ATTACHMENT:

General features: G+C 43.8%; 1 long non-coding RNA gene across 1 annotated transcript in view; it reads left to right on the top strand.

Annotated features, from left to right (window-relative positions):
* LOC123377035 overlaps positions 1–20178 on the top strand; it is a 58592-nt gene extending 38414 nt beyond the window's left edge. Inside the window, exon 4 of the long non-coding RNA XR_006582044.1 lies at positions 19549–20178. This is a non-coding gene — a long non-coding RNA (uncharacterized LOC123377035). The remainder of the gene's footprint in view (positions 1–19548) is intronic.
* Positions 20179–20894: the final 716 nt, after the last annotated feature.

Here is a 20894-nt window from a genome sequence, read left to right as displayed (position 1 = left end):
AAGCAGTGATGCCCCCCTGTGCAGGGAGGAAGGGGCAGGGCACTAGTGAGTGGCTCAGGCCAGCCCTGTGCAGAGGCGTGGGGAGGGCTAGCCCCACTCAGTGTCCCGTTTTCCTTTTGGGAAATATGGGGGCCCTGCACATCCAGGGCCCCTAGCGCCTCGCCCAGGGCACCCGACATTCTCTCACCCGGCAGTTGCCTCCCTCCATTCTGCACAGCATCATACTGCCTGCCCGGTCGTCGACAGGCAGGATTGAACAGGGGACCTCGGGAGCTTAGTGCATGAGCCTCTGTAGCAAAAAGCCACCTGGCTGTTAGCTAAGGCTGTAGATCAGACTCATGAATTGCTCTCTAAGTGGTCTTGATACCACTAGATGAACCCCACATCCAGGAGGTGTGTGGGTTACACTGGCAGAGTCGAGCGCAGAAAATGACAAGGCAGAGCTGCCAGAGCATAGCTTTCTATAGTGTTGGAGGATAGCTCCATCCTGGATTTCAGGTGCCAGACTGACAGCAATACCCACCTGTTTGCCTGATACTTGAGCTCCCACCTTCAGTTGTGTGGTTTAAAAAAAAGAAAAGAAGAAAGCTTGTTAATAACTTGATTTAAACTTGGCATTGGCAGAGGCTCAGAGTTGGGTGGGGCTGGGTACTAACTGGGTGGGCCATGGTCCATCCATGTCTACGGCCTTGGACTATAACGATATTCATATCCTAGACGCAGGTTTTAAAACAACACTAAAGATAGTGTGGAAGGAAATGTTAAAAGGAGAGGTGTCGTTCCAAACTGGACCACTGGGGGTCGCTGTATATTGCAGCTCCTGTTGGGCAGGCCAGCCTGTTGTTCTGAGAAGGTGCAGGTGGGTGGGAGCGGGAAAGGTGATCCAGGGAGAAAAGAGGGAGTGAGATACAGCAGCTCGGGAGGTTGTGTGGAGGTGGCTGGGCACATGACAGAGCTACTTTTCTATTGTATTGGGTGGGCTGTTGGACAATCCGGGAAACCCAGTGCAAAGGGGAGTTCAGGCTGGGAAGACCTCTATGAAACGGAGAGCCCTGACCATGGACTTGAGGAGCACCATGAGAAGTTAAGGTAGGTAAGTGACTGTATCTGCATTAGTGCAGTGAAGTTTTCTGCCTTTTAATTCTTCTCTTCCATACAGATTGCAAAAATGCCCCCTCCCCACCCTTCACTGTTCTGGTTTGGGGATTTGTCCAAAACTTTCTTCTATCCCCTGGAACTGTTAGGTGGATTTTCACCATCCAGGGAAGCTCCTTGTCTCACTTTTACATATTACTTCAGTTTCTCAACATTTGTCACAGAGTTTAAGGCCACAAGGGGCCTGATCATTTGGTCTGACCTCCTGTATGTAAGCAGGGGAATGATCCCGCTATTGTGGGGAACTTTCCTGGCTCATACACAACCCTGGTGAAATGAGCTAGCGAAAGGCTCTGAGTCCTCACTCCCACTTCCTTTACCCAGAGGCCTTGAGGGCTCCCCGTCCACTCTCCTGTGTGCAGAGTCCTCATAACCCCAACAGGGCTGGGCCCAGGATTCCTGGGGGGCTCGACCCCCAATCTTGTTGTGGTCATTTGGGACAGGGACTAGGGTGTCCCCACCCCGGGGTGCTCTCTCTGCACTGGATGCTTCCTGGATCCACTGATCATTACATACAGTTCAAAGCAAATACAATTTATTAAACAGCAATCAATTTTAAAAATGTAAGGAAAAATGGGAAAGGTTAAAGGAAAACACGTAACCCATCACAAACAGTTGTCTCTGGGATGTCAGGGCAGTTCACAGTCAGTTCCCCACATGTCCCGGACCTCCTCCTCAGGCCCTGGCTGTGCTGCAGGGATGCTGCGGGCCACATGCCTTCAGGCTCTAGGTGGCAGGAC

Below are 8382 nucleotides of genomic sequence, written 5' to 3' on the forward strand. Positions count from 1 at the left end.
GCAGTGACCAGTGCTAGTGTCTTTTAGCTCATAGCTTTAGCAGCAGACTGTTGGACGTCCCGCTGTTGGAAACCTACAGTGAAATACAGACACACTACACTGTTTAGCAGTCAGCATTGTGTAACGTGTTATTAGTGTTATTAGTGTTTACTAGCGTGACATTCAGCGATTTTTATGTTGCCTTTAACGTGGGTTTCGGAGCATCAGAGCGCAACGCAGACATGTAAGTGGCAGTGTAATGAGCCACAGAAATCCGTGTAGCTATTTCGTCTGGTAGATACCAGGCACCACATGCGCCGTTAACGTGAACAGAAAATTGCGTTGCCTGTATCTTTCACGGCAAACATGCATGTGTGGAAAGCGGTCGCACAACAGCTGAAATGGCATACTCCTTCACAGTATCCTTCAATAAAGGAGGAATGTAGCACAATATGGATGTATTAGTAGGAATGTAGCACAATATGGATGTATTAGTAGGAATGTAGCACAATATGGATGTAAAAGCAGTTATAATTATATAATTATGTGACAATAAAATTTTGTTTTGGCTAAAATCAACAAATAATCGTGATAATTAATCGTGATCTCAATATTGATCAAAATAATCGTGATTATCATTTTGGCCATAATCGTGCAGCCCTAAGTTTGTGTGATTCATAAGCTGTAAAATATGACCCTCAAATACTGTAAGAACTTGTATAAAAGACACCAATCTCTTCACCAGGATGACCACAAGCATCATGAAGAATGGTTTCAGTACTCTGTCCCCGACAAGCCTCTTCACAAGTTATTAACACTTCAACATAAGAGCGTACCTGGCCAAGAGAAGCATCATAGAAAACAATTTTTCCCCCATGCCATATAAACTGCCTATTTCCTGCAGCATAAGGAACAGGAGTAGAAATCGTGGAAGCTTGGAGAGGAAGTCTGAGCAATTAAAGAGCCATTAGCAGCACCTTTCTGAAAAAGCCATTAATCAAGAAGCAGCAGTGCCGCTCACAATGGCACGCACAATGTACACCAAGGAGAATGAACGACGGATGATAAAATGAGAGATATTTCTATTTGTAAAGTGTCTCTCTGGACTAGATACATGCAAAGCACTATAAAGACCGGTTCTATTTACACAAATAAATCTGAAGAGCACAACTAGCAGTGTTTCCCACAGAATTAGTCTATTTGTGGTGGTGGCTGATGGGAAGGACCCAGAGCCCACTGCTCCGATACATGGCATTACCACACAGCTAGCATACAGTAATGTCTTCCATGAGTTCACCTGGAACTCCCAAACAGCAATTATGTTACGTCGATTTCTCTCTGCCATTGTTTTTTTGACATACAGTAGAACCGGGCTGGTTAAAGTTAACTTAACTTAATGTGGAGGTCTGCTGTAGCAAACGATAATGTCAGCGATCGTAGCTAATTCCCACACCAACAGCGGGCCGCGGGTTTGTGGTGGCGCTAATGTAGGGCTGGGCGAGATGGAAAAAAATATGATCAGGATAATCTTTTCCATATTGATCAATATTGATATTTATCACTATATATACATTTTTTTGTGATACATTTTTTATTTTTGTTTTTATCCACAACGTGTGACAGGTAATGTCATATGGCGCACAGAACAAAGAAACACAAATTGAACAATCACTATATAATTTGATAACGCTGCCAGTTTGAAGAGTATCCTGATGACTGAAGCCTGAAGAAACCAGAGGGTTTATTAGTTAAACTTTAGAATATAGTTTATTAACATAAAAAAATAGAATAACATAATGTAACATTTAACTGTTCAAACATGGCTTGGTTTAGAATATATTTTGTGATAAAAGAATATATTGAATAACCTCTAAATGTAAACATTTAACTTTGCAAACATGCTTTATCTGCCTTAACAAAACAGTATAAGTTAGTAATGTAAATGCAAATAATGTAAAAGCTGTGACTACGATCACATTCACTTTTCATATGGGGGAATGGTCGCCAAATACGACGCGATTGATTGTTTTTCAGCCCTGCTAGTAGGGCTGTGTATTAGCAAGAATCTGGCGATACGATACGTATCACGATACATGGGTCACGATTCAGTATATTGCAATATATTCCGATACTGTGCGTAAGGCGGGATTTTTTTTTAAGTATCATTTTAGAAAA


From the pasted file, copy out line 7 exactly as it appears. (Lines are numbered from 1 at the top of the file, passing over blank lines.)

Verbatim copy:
Below are 8382 nucleotides of genomic sequence, written 5' to 3' on the forward strand. Positions count from 1 at the left end.